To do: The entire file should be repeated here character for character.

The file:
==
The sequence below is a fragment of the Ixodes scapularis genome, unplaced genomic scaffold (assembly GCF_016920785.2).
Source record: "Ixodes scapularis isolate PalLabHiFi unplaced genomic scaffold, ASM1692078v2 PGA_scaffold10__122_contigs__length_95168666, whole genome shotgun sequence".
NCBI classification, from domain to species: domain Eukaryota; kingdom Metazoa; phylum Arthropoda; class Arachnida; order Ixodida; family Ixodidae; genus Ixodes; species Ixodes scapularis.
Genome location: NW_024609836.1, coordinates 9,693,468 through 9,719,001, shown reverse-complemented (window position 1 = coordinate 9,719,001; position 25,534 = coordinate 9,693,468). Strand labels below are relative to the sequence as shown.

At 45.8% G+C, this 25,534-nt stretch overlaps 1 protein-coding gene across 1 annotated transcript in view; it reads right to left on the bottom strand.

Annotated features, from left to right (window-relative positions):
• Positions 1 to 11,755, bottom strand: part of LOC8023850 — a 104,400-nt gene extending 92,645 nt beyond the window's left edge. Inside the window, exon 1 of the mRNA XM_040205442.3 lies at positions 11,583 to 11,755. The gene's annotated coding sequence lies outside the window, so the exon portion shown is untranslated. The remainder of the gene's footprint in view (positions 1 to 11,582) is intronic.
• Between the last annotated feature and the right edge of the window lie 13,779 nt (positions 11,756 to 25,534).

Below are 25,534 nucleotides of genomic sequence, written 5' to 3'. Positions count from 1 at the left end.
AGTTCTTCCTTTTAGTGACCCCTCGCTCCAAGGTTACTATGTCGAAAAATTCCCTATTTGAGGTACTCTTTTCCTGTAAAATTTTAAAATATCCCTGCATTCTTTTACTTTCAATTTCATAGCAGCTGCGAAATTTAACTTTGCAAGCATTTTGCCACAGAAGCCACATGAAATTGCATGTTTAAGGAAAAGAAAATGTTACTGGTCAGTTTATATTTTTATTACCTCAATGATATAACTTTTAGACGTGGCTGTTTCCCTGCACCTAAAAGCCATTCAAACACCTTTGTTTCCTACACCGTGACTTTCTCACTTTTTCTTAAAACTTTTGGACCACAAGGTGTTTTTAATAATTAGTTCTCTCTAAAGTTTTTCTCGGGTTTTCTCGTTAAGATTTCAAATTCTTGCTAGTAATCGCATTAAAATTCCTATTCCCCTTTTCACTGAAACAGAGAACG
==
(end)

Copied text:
The sequence below is a fragment of the Ixodes scapularis genome, unplaced genomic scaffold (assembly GCF_016920785.2).
Source record: "Ixodes scapularis isolate PalLabHiFi unplaced genomic scaffold, ASM1692078v2 PGA_scaffold10__122_contigs__length_95168666, whole genome shotgun sequence".
NCBI classification, from domain to species: domain Eukaryota; kingdom Metazoa; phylum Arthropoda; class Arachnida; order Ixodida; family Ixodidae; genus Ixodes; species Ixodes scapularis.
Genome location: NW_024609836.1, coordinates 9,693,468 through 9,719,001, shown reverse-complemented (window position 1 = coordinate 9,719,001; position 25,534 = coordinate 9,693,468). Strand labels below are relative to the sequence as shown.

At 45.8% G+C, this 25,534-nt stretch overlaps 1 protein-coding gene across 1 annotated transcript in view; it reads right to left on the bottom strand.

Annotated features, from left to right (window-relative positions):
• Positions 1 to 11,755, bottom strand: part of LOC8023850 — a 104,400-nt gene extending 92,645 nt beyond the window's left edge. Inside the window, exon 1 of the mRNA XM_040205442.3 lies at positions 11,583 to 11,755. The gene's annotated coding sequence lies outside the window, so the exon portion shown is untranslated. The remainder of the gene's footprint in view (positions 1 to 11,582) is intronic.
• Between the last annotated feature and the right edge of the window lie 13,779 nt (positions 11,756 to 25,534).

Below are 25,534 nucleotides of genomic sequence, written 5' to 3'. Positions count from 1 at the left end.
AGTTCTTCCTTTTAGTGACCCCTCGCTCCAAGGTTACTATGTCGAAAAATTCCCTATTTGAGGTACTCTTTTCCTGTAAAATTTTAAAATATCCCTGCATTCTTTTACTTTCAATTTCATAGCAGCTGCGAAATTTAACTTTGCAAGCATTTTGCCACAGAAGCCACATGAAATTGCATGTTTAAGGAAAAGAAAATGTTACTGGTCAGTTTATATTTTTATTACCTCAATGATATAACTTTTAGACGTGGCTGTTTCCCTGCACCTAAAAGCCATTCAAACACCTTTGTTTCCTACACCGTGACTTTCTCACTTTTTCTTAAAACTTTTGGACCACAAGGTGTTTTTAATAATTAGTTCTCTCTAAAGTTTTTCTCGGGTTTTCTCGTTAAGATTTCAAATTCTTGCTAGTAATCGCATTAAAATTCCTATTCCCCTTTTCACTGAAACAGAGAACG